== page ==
Perhaps the most important of the three layers of perspective, foreground context most informs our immediate perception of a musical work, taking the music, its venue and its audience and creating a micro-environment unique to that specific concert. Factors such as location (Is the concert in a formal concert hall, in an outdoor amphitheatre, or a converted parking garage?) and the social atmosphere (a white-tie fundraiser or gala is a very different experience from a jeans-and-T-shirt casual concert) provide different ways of looking at and listening to the musical works contained therein. Imagine, for example, hearing the Ninth Symphony in three places: in a concert hall; on the radio while caught in traffic driving to work; and blaring from tinny speakers outside McDonalds, in an attempt to keep misbehaving youth at bay. The musical work is the same each time, the performers may even be the same each time, but the environment in which we hear a specific piece of music inherently informs our response to that artwork on a case-by-case basis.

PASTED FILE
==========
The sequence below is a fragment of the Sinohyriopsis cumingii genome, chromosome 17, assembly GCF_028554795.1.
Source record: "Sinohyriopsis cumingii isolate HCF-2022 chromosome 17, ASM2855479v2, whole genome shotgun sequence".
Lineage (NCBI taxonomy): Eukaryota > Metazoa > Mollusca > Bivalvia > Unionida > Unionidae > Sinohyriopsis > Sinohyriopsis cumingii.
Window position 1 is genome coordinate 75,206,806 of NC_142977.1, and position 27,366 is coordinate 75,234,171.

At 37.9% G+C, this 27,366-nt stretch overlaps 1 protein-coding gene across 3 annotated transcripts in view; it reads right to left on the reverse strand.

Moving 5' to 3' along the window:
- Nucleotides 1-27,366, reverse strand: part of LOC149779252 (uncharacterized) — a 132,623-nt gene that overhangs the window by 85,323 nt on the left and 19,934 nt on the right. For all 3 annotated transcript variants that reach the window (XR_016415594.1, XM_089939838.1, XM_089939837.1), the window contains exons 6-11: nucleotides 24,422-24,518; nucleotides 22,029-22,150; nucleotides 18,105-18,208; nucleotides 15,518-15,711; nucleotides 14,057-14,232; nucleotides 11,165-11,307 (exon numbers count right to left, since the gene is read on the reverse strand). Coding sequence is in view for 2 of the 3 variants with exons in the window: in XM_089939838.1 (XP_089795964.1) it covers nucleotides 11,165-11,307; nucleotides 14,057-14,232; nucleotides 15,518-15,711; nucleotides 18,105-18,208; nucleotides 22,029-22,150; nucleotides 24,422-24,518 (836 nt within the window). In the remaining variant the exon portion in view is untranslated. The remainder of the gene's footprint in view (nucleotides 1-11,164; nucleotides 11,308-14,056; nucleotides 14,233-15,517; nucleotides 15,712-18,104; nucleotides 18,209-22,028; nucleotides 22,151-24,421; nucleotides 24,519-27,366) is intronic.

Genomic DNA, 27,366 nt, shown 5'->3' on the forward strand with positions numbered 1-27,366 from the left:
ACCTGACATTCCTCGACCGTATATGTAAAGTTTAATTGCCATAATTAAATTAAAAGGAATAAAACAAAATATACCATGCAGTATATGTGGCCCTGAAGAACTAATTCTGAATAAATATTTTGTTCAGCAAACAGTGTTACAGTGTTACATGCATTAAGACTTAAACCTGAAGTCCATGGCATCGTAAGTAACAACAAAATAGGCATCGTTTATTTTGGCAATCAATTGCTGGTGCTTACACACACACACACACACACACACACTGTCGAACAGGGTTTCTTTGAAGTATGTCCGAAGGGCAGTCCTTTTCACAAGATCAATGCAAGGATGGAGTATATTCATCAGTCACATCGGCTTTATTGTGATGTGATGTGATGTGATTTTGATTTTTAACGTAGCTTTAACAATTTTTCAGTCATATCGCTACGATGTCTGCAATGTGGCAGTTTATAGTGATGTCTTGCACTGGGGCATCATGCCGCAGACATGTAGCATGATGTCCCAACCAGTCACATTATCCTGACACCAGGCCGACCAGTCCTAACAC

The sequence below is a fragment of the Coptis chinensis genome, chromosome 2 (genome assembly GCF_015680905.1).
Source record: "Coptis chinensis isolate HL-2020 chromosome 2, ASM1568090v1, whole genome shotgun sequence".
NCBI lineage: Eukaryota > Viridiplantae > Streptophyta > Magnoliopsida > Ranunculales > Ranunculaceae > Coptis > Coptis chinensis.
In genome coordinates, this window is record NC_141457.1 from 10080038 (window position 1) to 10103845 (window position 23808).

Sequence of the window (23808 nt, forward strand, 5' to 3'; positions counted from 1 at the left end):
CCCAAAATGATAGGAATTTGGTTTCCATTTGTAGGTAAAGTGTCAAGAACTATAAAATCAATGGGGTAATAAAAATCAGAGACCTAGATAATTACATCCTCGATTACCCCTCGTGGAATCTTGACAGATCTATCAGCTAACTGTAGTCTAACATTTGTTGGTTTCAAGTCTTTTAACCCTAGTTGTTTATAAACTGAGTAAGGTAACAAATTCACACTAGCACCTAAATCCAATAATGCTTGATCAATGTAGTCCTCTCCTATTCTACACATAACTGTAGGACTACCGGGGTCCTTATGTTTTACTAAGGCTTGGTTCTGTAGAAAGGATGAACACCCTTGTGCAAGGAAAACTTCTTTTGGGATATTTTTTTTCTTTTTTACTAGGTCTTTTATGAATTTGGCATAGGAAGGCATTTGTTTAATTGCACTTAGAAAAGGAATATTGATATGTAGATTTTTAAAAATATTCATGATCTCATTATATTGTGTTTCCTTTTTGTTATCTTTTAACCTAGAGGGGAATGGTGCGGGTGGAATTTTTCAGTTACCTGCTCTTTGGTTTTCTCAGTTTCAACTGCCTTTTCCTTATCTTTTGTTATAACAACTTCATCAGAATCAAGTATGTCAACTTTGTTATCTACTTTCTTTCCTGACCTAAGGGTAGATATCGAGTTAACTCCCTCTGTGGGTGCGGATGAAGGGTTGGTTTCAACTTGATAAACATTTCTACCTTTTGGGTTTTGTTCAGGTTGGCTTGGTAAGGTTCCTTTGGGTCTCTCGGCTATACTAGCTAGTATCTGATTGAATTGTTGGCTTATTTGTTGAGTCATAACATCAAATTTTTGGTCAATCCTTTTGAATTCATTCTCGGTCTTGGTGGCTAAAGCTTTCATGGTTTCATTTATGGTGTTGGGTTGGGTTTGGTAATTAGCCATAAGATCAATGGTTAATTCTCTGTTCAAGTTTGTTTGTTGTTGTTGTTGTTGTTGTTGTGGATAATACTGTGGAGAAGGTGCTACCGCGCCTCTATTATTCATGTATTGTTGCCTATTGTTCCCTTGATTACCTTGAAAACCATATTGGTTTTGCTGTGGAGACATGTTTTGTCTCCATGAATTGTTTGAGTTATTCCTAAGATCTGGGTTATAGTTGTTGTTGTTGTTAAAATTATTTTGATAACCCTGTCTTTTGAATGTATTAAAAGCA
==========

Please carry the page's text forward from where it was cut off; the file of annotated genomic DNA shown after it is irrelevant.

By changing essential components of a concert presentation, the performing artists themselves can redefine and recreate the contextual setup for a musical work. Because the back- and middleground contexts are essentially uneditable, the majority of these presenter-based decisions correspond with our foreground perceptions, as we shall see in three concerts this month, each of which varies a different aspect of the classical music experiential composition.
Nuit Blanche is an annual cultural tradition in Toronto in which the city is transformed by hundreds of artists and nearly 90 art projects. This year’s event features a fascinating installation at the Aga Khan Museum; according to the project synopsis, Arrivals and Encounters: Sama will present music and art from around the world, inviting listeners “to listen to the rhythms and stories of artists whose roots extend around the globe. Sacred spiritual music and dance, including whirling dervishes, staged in quiet spaces will evoke the more contemplative side of the city. The museum grounds will host an illuminated sound installation, offering visitors the chance to experience art while feeling the pulse of the arrivals and encounters that shape our city.”